5 interesting facts about orangutan conservation in Tanjung Puting National Park

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Tanjung Puting National Park in general

Tanjung Puting National Park is situated in the southeast part of West Kotawaringin Regency in the Indonesian province of Central Kalimantan. The most imminent main town is Pangkalan Bun. The park is renowned for its orangutan conservation.

In contrast to the man-made orangutan habitat on other areas. Tanjung Puting National Park is a conservation area for orangutan habitat in the wild as well as a preserved biosphere reserve. This condition makes it a superior tourist attraction in Indonesia.

Four research centres have been built within the park for the education and rehabilitation of orangutans and other primates. Camp Leakey is the first one, founded in 1971 with assistance from the Leakey Foundation. National Geographic issued in October 1975 made the results of research from Camp Leakey on orangutans as its cover art.

Orangutan Foundation operates Pondok Ambung Tropical Forest Research Station, assisting Indonesian and international research students. The facility has been developed and managed by Orangutan Foundation and provides facilities to study the park’s diverse flora and fauna. Orangutan Foundation has been awarding small research grants to individual students for many years, with a focus on supporting Indonesian students.

However, the interest of local tourists is lacking. This tourist destination is more visited by foreign tourists. The following are facts that are rarely known by the people of Indonesia.

5 interesting facts about orangutan conservation in Tanjung Puting National Park

1. The most significant orangutan breeding place in the world

Orangutan population in Tanjung Puting National Park reaches 30-40 thousand, living wild. Here visitors can meet directly with the orangutans in their natural habitat.

Also, the National Park, which is the size of Bali Island, is supported by tropical ecosystems, such as tropical rain forests, dryland forests, freshwater swamp forests, mangrove forests, coastal forests, and secondary forests. It is the first orangutan rehabilitation centre in Indonesia.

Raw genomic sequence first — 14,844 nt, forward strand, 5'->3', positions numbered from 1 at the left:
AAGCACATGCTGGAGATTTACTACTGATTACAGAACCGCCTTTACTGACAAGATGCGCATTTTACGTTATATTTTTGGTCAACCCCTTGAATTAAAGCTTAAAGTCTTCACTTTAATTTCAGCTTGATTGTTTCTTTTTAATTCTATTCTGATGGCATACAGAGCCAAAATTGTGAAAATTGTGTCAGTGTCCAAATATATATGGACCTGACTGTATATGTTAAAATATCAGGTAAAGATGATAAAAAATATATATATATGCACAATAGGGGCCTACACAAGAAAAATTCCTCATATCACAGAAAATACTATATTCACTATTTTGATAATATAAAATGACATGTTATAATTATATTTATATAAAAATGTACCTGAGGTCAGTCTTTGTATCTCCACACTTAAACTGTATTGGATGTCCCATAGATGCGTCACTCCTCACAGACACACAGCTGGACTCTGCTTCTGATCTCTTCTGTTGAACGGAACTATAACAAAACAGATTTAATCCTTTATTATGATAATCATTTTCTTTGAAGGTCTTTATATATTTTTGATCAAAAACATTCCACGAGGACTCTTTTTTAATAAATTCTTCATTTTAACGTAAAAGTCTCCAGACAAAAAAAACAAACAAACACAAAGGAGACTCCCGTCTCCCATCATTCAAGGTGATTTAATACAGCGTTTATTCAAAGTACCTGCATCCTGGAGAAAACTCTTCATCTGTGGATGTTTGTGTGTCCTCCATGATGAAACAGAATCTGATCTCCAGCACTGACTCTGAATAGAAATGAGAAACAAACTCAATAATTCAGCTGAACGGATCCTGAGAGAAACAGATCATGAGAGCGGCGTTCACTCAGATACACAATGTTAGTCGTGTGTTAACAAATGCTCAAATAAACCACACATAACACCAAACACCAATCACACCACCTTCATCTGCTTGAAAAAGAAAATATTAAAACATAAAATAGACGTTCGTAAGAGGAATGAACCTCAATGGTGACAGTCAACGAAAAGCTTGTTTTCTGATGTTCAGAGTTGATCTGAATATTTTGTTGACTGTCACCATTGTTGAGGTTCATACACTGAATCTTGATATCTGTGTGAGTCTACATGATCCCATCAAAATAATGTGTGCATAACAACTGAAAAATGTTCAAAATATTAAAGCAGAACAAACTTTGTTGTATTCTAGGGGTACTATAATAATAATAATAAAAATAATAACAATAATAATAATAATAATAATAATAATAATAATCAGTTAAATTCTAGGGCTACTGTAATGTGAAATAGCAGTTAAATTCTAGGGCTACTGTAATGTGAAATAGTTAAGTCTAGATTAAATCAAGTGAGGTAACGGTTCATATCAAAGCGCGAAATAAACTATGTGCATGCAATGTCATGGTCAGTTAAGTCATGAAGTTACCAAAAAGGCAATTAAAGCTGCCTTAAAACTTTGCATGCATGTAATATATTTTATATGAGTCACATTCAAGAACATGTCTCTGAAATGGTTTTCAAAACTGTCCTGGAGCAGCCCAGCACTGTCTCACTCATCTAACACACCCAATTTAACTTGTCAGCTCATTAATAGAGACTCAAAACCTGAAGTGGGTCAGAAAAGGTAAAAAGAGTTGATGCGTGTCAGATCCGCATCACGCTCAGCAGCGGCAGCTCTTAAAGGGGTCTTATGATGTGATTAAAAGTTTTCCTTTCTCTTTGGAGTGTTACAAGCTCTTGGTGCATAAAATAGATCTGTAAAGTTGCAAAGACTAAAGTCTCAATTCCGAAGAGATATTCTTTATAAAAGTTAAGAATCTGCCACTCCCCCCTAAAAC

2. Meet directly with orangutans and other primates in the wild forest

5 interesting facts about orangutan conservation in Tanjung Puting National Park

The main tourism activity in the National Park is to witness firsthand how orangutans still breed well in tropical forests. This forest is home to eight species of primates, such as orangutans, monkeys, probosci’s monkeys, grey monkeys, to endemic animals, such as various native species of birds, butterflies, fish, dugongs, and crocodiles.

There are three conservation areas inside Tanjung Puting National Park, namely Tanjung Harapan, Pondok Tanggui, and Camp Leakey. The three locations are places to release orangutans to return to their normal life in the natural habitat.

3. Access the tour through the river

Visitors are required to use a boat, “kelotok,” or speedboat to reach tourist sites in Tanjung Puting National Park, so they can feel the liveaboard sensation on the Sekonyer River.

Besides being pampered with a soothing view, visitors will also be served like in a star hotel by friendly tour guides and boat captains. Additionally, the local food served is delicious.

4. Boat and “kelotok” become the livelihoods of the surrounding community

Access conditions require visitors to use boats, boats, and speedboats. This is used as a livelihood by the people around Kotawaringin Barat because of the suitable situation and circumstances.

Although their work is the main highlight sought by visitors, they are accustomed to serving foreign tourists so that the standard and quality of service is maintained.

5 interesting facts about orangutan conservation in Tanjung Puting National Park

5. Foreign tourists become permanent donors

The number of foreign tourist visits makes Tanjung Puting National Park have several permanent donors to produce a mutually beneficial relationship.

When the tourism facilities were renovated in 2017, the majority of volunteers who contributed came from outside Indonesia. In this case, it is regrettable. Tanjung Puting National Park is an asset of Indonesia that should be a significant tourist attraction for Indonesian tourists themselves.

Until now, the number of visitors is still dominated by foreign tourists who are more interested in the lives of orangutans. This makes the image of foreign tourists superior to local tourists themselves.

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